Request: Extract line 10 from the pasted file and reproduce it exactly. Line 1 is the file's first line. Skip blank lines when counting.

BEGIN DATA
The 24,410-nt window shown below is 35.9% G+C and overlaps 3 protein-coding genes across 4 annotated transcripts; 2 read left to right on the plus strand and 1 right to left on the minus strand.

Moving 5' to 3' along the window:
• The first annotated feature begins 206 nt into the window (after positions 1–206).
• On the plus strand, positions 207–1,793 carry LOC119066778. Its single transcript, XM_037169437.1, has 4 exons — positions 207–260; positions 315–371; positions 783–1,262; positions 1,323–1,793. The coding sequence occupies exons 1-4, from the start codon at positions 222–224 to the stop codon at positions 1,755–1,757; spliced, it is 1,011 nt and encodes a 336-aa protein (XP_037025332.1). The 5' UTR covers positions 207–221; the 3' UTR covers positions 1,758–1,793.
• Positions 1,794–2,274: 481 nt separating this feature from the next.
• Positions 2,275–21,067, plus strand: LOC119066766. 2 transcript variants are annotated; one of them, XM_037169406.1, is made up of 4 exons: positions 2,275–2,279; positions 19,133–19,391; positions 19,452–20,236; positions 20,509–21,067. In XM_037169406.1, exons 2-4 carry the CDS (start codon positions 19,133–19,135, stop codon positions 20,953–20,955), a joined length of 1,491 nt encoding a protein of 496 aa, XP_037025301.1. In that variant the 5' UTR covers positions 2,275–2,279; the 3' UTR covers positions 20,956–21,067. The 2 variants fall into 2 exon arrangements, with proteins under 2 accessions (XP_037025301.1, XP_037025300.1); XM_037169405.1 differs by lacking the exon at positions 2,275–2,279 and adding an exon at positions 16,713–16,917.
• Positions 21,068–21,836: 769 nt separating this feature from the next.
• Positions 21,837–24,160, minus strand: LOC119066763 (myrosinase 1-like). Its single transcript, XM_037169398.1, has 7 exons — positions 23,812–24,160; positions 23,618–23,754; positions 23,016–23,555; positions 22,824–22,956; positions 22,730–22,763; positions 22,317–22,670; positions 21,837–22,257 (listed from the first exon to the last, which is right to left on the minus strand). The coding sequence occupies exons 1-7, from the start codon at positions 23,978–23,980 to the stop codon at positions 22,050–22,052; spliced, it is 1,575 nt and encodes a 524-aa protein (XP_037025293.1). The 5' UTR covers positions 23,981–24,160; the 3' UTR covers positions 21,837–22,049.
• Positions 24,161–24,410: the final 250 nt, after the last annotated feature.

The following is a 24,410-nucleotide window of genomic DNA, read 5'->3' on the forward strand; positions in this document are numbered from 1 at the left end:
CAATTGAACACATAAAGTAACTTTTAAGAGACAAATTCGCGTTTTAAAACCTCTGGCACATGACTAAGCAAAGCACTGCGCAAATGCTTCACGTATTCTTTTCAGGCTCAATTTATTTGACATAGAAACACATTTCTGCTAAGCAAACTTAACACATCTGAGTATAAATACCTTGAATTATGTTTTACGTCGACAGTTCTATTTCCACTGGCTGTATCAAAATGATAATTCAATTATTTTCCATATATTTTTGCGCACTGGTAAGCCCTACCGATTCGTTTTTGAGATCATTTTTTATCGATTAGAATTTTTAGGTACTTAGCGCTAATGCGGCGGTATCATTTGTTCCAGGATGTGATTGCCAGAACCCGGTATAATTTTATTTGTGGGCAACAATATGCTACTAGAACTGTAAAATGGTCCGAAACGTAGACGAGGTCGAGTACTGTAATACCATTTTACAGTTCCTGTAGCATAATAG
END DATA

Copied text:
The following is a 24,410-nucleotide window of genomic DNA, read 5'->3' on the forward strand; positions in this document are numbered from 1 at the left end: